In an unprecedented move, Apple Inc. (NASDAQ:AAPL) is hosting two separate press events to announce, among other news, the new iPhone 5S and iPhone 5C. One event took place in Cupertino, Calif., this morning, while the second will be in Beijing on Wednesday morning. Apple plans to release the new iPhones in China starting on Sept. 20, so the big news is expected to be Apple’s much-hyped partnership with China Mobile Ltd. (NYSE:CHL), which holds the key to 745 million potential consumers for Apple.
(Read more about the actual event, which took place on Tuesday, and the Chinese's reaction here.)
In China, Apple partners with China Telecom Corporation Limited (NYSE:CHA) and China Unicom (NYSE:CHU), but has thus far failed to bag state-owned China Mobile, the country’s largest mobile operator, yet also the largest telecommunications carrier in the world. The Chinese company has resisted Apple’s demands for subsidy and special treatment, which, let’s be honest, not many else would dare to deny Apple.
There have been rumors that the two giants have worked out a deal, according to the Mac Observer, and Apple’s planned event in China lends substantial credibility to the rumor. After all, with the new models already unveiled and confirmed to be sold in China, what else could warrant a separate announcement?
The partnership, if it goes through, would be beneficial for both companies. Apple needs access to China Mobile’s huge customer base -- 745 million is more than the number of people in the U.S., and China Mobile needs help expanding its 3G and upcoming 4G networks.
Many Chinese Apple enthusiasts have stayed up, as they always do, for the American event, and subsequently taken to Weibo, China’s Twitter-like microblogging platform, to complain (also a tradition). Two main dissatisfactions are the fact there was little surprise in Apple’s event, with most of the details on the new phones leaked prior, and that the phones will be sold at such enormous markups in China.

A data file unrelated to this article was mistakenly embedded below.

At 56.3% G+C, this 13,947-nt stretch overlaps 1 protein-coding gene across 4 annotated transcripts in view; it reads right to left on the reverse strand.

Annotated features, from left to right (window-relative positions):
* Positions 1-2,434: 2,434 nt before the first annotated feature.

At the Cupertino event, it was announced that the 16 GB iPhone 5C will sell for $99, and the 32 GB for $199, with service plans. The iPhone 5S price starts at $199 for 16GB, while the 32 GB and 64 GB will cost $299 and $399 respectively.
Apple’s Chinese website shows, however, that the 5C will start at 4,488 yuan ($733.33), with the most expensive 64 GB 5s costing 6,888 yuan. Those are huge markups, but at least the numbers are auspicious.
It’s worth pointing out the prices in China are for phones without plans. Chinese mobile operators may very well choose to subsidize the product and package iPhones with their plans. China Telecom’s decision in the past to offer a fully subsidized iPhone 4S has paid off handsomely for China’s smallest mobile operator -- its mobile revenues jumped by 28.3 percent in the first half of 2013, and it added 18.3 million 3G subscribers during the same period, according to Apple Insider.
Nonetheless, the Chinese are not happy with the difference in prices, the less-than-exciting new phones or Tim Cook, who is losing a "Pick Your Favorite Apple Leader" survey on Weibo against Steve Jobs, at 92 to 450. Maybe if Cook makes it in time for the Beijing event, they'll be happier.
“I heard during their latest press conference, Apple announced an iTouch that carries a SIM card,” one Weibo user wrote, jabbing at the 5C, which some on Weibo have said looks like the shanzhai, or pirated version of the 5S.
“Disappointed with the 5S. The fingerprint identification doesn’t look useful, double LED is a glorified flashlight. 5S is selling for more than 4000! Missing Steve Jobs!” another Weibo user wrote.
The prices do seem high, especially when the 5C is an attempt to win over Chinese consumers who can’t afford regular iPhones; the average per capita annual income in China is around $7,500. Apple has already lost a sizeable portion of its market share to Xiaomi, the Chinese startup that has been in the news lately for poaching a top Google executive, as Xiaomi’s smart phones cost less than half the typical price of an iPhone 5, the New York Times reported.
Western brands are usually considered luxury brands in China, and tend to cost more there: A grande latte at Starbucks (NASDAQ:SBUX), for example, is nearly $1 more expensive in China compared to the U.S. -- due to government taxes and import tariffs, according to the Wall Street Journal.